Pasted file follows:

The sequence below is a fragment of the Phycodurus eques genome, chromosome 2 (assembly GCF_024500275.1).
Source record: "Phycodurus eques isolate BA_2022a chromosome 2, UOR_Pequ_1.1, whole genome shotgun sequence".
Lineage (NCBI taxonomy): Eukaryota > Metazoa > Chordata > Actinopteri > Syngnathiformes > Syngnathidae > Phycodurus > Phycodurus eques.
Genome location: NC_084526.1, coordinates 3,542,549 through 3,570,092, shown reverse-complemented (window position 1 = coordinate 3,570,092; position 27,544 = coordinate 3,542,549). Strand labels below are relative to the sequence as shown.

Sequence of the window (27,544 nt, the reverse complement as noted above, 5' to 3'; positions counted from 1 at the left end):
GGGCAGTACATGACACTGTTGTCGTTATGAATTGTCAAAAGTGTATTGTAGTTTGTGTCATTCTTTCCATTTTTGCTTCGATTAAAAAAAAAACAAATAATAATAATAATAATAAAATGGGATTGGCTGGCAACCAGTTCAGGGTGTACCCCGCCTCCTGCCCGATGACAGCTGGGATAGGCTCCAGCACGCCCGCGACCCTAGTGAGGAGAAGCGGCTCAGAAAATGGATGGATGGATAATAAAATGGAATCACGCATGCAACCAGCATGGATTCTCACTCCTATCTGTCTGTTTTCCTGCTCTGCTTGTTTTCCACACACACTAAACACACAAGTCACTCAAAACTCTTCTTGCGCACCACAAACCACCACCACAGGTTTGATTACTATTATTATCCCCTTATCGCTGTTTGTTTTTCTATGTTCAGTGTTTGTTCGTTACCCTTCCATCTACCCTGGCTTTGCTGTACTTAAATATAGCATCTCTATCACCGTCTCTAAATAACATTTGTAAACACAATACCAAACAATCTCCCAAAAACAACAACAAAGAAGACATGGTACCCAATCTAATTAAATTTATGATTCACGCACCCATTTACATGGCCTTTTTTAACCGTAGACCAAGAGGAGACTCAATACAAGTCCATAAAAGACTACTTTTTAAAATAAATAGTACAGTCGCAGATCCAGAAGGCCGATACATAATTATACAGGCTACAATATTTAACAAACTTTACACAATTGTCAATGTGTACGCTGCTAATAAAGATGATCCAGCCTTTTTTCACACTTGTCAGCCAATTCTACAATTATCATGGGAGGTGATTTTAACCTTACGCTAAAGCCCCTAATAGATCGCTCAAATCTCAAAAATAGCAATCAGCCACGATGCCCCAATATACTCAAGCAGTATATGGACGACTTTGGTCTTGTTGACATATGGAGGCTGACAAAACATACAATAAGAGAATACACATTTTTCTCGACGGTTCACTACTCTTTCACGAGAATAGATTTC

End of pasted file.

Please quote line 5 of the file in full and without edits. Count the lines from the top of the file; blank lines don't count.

Sequence of the window (27,544 nt, the reverse complement as noted above, 5' to 3'; positions counted from 1 at the left end):